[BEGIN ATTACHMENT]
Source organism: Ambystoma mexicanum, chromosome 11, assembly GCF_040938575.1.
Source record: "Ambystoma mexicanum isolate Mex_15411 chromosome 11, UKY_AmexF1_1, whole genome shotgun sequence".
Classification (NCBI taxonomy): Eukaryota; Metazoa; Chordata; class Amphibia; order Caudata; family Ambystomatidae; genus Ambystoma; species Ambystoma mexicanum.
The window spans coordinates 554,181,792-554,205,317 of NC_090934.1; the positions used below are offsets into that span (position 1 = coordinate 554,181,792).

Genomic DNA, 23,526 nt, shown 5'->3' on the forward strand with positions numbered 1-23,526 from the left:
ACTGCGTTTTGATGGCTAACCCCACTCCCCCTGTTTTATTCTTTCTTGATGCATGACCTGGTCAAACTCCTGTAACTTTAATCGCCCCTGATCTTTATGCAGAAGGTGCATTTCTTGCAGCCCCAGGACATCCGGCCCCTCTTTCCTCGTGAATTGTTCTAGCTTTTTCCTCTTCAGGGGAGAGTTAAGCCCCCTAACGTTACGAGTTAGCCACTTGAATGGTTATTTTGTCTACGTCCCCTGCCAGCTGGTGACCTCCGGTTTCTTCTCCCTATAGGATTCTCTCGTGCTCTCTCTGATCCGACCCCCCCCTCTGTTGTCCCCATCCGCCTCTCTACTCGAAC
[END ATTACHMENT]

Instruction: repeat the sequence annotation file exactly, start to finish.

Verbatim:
Source organism: Ambystoma mexicanum, chromosome 11, assembly GCF_040938575.1.
Source record: "Ambystoma mexicanum isolate Mex_15411 chromosome 11, UKY_AmexF1_1, whole genome shotgun sequence".
Classification (NCBI taxonomy): Eukaryota; Metazoa; Chordata; class Amphibia; order Caudata; family Ambystomatidae; genus Ambystoma; species Ambystoma mexicanum.
The window spans coordinates 554,181,792-554,205,317 of NC_090934.1; the positions used below are offsets into that span (position 1 = coordinate 554,181,792).

Genomic DNA, 23,526 nt, shown 5'->3' on the forward strand with positions numbered 1-23,526 from the left:
ACTGCGTTTTGATGGCTAACCCCACTCCCCCTGTTTTATTCTTTCTTGATGCATGACCTGGTCAAACTCCTGTAACTTTAATCGCCCCTGATCTTTATGCAGAAGGTGCATTTCTTGCAGCCCCAGGACATCCGGCCCCTCTTTCCTCGTGAATTGTTCTAGCTTTTTCCTCTTCAGGGGAGAGTTAAGCCCCCTAACGTTACGAGTTAGCCACTTGAATGGTTATTTTGTCTACGTCCCCTGCCAGCTGGTGACCTCCGGTTTCTTCTCCCTATAGGATTCTCTCGTGCTCTCTCTGATCCGACCCCCCCCTCTGTTGTCCCCATCCGCCTCTCTACTCGAAC